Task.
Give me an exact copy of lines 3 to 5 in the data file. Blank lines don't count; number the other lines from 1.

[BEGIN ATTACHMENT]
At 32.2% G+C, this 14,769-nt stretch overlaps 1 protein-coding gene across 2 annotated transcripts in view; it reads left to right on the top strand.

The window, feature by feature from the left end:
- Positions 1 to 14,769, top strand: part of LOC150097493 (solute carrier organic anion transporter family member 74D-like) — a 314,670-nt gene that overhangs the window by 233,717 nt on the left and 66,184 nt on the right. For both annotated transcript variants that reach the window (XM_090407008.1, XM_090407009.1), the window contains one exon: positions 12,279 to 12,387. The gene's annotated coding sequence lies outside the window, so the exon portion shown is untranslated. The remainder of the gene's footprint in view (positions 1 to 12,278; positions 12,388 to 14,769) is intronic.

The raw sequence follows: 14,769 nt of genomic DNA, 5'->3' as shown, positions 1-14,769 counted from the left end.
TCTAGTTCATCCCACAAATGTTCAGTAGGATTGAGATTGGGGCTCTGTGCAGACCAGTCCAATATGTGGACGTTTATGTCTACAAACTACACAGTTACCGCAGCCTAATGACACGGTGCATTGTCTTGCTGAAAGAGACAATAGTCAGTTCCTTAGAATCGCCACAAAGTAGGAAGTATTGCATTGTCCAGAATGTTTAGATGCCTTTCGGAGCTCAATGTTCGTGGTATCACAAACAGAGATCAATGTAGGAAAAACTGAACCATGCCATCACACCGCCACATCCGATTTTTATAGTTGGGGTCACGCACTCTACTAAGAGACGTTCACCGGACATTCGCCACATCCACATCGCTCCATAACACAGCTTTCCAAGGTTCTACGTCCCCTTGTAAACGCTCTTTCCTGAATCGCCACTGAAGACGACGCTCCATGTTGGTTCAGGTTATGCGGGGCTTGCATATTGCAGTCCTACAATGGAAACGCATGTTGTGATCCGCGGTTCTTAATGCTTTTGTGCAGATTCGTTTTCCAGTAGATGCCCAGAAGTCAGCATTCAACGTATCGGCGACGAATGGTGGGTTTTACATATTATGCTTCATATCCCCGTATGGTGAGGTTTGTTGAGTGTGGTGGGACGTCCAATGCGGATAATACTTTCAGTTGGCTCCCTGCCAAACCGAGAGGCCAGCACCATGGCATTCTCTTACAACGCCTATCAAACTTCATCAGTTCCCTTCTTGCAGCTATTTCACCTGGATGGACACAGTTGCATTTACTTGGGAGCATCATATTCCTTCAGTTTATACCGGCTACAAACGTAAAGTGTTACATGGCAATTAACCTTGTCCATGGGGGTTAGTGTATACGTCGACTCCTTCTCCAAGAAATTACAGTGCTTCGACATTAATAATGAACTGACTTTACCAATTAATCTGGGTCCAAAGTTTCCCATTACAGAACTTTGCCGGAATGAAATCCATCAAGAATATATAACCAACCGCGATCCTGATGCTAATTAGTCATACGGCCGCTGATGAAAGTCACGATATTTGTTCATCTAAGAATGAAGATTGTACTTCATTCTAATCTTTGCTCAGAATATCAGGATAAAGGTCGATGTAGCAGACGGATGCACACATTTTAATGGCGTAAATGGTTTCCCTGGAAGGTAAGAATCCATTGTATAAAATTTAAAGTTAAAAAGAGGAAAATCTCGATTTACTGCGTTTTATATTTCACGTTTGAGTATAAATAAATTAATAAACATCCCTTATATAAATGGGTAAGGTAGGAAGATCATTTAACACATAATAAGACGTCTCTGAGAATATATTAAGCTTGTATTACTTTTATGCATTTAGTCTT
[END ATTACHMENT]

- Positions 1 to 14,769, top strand: part of LOC150097493 (solute carrier organic anion transporter family member 74D-like) — a 314,670-nt gene that overhangs the window by 233,717 nt on the left and 66,184 nt on the right. For both annotated transcript variants that reach the window (XM_090407008.1, XM_090407009.1), the window contains one exon: positions 12,279 to 12,387. The gene's annotated coding sequence lies outside the window, so the exon portion shown is untranslated. The remainder of the gene's footprint in view (positions 1 to 12,278; positions 12,388 to 14,769) is intronic.

The raw sequence follows: 14,769 nt of genomic DNA, 5'->3' as shown, positions 1-14,769 counted from the left end.
TCTAGTTCATCCCACAAATGTTCAGTAGGATTGAGATTGGGGCTCTGTGCAGACCAGTCCAATATGTGGACGTTTATGTCTACAAACTACACAGTTACCGCAGCCTAATGACACGGTGCATTGTCTTGCTGAAAGAGACAATAGTCAGTTCCTTAGAATCGCCACAAAGTAGGAAGTATTGCATTGTCCAGAATGTTTAGATGCCTTTCGGAGCTCAATGTTCGTGGTATCACAAACAGAGATCAATGTAGGAAAAACTGAACCATGCCATCACACCGCCACATCCGATTTTTATAGTTGGGGTCACGCACTCTACTAAGAGACGTTCACCGGACATTCGCCACATCCACATCGCTCCATAACACAGCTTTCCAAGGTTCTACGTCCCCTTGTAAACGCTCTTTCCTGAATCGCCACTGAAGACGACGCTCCATGTTGGTTCAGGTTATGCGGGGCTTGCATATTGCAGTCCTACAATGGAAACGCATGTTGTGATCCGCGGTTCTTAATGCTTTTGTGCAGATTCGTTTTCCAGTAGATGCCCAGAAGTCAGCATTCAACGTATCGGCGACGAATGGTGGGTTTTACATATTATGCTTCATATCCCCGTATGGTGAGGTTTGTTGAGTGTGGTGGGACGTCCAATGCGGATAATACTTTCAGTTGGCTCCCTGCCAAACCGAGAGGCCAGCACCATGGCATTCTCTTACAACGCCTATCAAACTTCATCAGTTCCCTTCTTGCAGCTATTTCACCTGGATGGACACAGTTGCATTTACTTGGGAGCATCATATTCCTTCAGTTTATACCGGCTACAAACGTAAAGTGTTACATGGCAATTAACCTTGTCCATGGGGGTTAGTGTATACGTCGACTCCTTCTCCAAGAAATTACAGTGCTTCGACATTAATAATGAACTGACTTTACCAATTAATCTGGGTCCAAAGTTTCCCATTACAGAACTTTGCCGGAATGAAATCCATCAAGAATATATAACCAACCGCGATCCTGATGCTAATTAGTCATACGGCCGCTGATGAAAGTCACGATATTTGTTCATCTAAGAATGAAGATTGTACTTCATTCTAATCTTTGCTCAGAATATCAGGATAAAGGTCGATGTAGCAGACGGATGCACACATTTTAATGGCGTAAATGGTTTCCCTGGAAGGTAAGAATCCATTGTATAAAATTTAAAGTTAAAAAGAGGAAAATCTCGATTTACTGCGTTTTATATTTCACGTTTGAGTATAAATAAATTAATAAACATCCCTTATATAAATGGGTAAGGTAGGAAGATCATTTAACACATAATAAGACGTCTCTGAGAATATATTAAGCTTGTATTACTTTTATGCATTTAGTCTT